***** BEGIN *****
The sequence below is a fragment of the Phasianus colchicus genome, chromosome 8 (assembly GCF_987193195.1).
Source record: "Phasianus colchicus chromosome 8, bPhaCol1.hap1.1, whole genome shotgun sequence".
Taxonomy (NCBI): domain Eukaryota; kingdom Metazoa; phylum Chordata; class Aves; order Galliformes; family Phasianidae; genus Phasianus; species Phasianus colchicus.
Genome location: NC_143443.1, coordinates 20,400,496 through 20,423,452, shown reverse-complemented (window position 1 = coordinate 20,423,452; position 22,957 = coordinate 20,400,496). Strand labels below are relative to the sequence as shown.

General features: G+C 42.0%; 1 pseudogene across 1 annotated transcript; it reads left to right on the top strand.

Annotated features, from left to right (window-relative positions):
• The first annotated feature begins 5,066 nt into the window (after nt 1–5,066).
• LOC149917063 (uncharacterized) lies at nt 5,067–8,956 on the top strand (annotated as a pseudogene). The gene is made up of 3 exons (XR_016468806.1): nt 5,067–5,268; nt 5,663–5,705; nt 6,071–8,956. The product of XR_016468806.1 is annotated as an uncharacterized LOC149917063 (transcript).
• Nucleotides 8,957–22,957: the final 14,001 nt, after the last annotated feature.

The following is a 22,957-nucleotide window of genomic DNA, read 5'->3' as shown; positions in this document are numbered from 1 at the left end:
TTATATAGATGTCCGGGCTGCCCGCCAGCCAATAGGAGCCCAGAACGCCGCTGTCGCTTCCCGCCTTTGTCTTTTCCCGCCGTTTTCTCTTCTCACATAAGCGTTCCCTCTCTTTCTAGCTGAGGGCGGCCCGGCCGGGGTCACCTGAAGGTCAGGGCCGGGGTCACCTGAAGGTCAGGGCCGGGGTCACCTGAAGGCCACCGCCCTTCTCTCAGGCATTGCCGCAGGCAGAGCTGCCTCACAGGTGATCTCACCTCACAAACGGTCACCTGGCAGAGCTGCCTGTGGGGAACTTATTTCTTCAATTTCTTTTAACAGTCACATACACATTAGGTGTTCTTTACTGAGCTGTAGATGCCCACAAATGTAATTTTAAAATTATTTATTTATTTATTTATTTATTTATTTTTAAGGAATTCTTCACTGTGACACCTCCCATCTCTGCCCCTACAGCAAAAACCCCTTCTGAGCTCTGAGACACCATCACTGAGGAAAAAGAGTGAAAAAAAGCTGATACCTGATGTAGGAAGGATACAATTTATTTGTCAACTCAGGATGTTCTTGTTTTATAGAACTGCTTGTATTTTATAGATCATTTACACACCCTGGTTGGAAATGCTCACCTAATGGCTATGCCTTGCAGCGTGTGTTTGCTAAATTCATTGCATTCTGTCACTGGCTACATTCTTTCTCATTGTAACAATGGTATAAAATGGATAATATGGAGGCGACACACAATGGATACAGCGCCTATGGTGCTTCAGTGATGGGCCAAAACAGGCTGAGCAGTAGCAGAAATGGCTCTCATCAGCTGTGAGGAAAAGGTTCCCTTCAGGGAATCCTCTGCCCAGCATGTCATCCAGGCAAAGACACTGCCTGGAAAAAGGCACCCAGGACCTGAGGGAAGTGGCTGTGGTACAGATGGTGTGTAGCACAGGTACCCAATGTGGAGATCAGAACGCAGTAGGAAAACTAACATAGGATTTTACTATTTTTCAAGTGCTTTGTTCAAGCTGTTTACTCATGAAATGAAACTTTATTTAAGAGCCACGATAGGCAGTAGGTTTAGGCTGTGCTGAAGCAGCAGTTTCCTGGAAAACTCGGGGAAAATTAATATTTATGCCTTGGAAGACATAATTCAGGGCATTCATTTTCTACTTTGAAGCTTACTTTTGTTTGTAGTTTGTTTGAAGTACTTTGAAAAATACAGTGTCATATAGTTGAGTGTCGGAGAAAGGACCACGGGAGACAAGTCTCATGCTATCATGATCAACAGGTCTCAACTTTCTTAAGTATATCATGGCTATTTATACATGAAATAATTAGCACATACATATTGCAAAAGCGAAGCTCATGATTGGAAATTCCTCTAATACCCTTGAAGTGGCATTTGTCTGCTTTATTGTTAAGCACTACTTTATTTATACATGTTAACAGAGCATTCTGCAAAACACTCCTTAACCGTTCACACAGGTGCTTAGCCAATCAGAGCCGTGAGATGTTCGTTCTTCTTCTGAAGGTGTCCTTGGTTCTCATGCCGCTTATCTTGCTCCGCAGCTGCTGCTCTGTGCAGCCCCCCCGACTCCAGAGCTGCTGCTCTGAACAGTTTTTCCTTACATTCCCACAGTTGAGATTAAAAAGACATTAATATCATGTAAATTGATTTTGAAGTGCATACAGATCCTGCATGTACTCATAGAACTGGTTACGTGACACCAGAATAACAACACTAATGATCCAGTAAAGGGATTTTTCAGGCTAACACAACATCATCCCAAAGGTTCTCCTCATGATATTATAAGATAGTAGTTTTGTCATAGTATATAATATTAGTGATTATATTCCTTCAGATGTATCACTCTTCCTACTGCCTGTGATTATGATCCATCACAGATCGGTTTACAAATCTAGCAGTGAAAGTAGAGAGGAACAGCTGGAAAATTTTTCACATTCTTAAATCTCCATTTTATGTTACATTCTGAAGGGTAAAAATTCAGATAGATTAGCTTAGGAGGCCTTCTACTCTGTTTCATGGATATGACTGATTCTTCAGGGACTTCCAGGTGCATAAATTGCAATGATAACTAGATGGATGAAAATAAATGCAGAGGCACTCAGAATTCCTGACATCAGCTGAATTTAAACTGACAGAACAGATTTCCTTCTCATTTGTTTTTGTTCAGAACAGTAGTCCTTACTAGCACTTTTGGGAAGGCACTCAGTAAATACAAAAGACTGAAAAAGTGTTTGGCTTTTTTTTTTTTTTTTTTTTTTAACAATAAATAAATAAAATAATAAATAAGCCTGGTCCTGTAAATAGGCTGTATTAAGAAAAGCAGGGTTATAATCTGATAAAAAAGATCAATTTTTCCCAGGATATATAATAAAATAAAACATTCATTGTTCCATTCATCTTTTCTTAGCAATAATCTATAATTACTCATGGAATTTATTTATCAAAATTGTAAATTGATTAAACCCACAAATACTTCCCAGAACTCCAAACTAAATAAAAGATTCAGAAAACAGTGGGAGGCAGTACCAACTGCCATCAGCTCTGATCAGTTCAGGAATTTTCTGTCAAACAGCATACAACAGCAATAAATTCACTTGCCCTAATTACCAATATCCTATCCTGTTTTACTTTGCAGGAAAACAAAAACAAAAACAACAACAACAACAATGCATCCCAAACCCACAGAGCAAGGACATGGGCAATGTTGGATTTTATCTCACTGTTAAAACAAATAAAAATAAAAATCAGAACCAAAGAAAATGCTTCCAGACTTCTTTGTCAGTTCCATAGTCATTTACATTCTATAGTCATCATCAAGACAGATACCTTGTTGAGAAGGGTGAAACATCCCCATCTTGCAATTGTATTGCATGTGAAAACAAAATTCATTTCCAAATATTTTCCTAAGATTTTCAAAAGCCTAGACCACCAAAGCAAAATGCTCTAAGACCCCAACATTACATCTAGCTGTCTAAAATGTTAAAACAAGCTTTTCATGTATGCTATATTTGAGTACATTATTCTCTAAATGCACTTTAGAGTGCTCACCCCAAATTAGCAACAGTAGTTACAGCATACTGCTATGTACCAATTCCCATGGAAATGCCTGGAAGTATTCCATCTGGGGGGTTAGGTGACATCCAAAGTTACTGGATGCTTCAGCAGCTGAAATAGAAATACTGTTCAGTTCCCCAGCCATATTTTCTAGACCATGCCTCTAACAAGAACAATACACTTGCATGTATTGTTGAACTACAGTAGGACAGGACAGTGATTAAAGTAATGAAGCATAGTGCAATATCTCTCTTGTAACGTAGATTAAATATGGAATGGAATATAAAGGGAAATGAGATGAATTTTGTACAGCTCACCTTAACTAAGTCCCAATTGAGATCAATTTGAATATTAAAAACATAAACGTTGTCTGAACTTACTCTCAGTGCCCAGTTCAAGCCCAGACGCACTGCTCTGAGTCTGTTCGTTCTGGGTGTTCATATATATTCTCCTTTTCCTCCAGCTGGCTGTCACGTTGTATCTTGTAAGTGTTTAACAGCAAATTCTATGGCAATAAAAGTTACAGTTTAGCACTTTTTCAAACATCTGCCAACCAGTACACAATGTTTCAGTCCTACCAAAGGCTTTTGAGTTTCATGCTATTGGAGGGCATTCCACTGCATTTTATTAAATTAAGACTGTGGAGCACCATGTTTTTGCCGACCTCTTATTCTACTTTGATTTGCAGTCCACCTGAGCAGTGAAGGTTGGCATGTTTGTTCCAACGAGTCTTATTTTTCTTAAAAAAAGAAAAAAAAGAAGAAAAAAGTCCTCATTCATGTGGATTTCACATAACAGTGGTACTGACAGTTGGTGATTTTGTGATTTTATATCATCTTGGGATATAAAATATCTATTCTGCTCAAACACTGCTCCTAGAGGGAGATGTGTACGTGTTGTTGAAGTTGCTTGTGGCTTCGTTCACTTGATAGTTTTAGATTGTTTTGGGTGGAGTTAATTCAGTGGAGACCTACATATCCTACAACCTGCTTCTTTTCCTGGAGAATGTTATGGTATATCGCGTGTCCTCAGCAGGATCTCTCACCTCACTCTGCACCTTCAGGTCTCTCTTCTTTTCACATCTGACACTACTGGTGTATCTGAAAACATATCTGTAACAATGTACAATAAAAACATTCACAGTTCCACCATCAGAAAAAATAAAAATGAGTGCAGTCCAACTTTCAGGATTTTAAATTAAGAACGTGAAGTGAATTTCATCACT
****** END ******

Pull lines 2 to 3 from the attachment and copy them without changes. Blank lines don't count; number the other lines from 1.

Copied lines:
Source record: "Phasianus colchicus chromosome 8, bPhaCol1.hap1.1, whole genome shotgun sequence".
Taxonomy (NCBI): domain Eukaryota; kingdom Metazoa; phylum Chordata; class Aves; order Galliformes; family Phasianidae; genus Phasianus; species Phasianus colchicus.